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Privacy The Internet

70% of P2P Users Would Stop if Warned by ISP 318

Umpire writes "As the UK considers a three strikes policy to fight copyright infringement, a new survey reports that 70% of UK broadband users would stop using P2P if they received a warning from their ISP. 'Wiggin commissioned the 2008 Digital Entertainment Survey, which found that 70 percent of all people polled said they would stop illegally sharing files if their ISP notified them in some way that it had detected the practice. When broken down by age group, an unexpected trend emerges: teenagers are generally more likely to change their behavior than older Internet users.'"
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70% of P2P Users Would Stop if Warned by ISP

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  • But (Score:5, Informative)

    by slapout ( 93640 ) on Monday March 03, 2008 @04:56PM (#22627768)
    P2P != illegal file sharing
  • Re:But (Score:5, Informative)

    by nevali ( 942731 ) on Monday March 03, 2008 @05:01PM (#22627830) Homepage
    Notably posted the day that Trent Reznor releases a good chunk of an album on ThePirateBay (amusing in itself simply because of TPB's notoriety).

  • by dbolger ( 161340 ) on Monday March 03, 2008 @05:45PM (#22628310) Homepage
    I used to work for the abuse department of a major Irish ISP. We received hundreds of emails a day about our users allegedly breaching copyrights. Some were from studios, most were from outfits like Web Sherriff []. Under the law at the time (now sure how it goes these days), we were under no obligation to follow up on these and had no inclination to either. The vast majority of the mail was from automated systems and we bulk deleted them without even reading them. The very occasional would be written by a human (or at least, would be a boilerplate mail with a human contact's name attached). These got a boilerplate reply in turn, telling them that we were not required by law to enforce their copyrights, and referring them to the police if they wanted to make a complaint. We would of course have handed over our logs had we been requested to by the police, but in the two years I worked there, we never were.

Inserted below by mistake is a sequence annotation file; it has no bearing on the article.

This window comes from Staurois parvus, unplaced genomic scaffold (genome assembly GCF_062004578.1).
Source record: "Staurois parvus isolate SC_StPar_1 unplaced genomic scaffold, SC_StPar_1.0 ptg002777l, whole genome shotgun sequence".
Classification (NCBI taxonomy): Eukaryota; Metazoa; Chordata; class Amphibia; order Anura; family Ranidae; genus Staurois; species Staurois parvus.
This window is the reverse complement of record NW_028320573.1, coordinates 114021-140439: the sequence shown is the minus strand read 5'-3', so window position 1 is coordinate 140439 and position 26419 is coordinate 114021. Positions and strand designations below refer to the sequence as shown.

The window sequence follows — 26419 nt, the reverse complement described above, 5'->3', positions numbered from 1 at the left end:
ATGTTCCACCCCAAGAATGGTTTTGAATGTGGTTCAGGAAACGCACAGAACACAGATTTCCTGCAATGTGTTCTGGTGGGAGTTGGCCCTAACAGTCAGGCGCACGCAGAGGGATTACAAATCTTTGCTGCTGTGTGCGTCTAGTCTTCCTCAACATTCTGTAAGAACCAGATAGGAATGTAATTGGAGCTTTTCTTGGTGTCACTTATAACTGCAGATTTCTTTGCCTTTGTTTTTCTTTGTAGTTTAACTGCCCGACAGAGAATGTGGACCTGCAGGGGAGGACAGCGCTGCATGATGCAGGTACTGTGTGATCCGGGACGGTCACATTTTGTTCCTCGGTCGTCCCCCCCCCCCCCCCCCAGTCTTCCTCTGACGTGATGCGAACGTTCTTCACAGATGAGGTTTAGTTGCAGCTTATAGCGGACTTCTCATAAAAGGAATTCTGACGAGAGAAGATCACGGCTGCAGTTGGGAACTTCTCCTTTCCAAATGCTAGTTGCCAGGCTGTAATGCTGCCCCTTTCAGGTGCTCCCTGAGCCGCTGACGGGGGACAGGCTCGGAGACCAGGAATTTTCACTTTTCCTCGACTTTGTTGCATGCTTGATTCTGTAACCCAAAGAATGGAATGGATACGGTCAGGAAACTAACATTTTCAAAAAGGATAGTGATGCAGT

• Re:Encryption (Score:2, Informative)

    by shmlco ( 594907 ) on Monday March 03, 2008 @05:51PM (#22628368) Homepage
    Other than https/port 443? Torrent traffic, with large amounts of data coming in (and going out) to a widely distributed network of IP addresses is a relatively distinct pattern. Personally, I'd just charge on a per megabyte basis for upstream traffic, turning the majority of torrent users into leaches.

    "What do you when calls and complains that their IT staff can't use SSH to connect to the web server from home...."

    Like I said, torrent traffic is a different pattern. An SSH connection is a steady link to a particular IP address, which is also known from an RDNS standpoint. Pretty easy to tell corporate accounts from IP blocks designated as belonging to home service providers.
  • Re:Unlikely? (Score:3, Informative)

    by houghi ( 78078 ) on Monday March 03, 2008 @06:14PM (#22628666)

    Nearly every ISP on the planet has terms of service, and almost all of them have provisions regarding the unauthorized distribution of copywritten material, child porn, hate speech, and so on.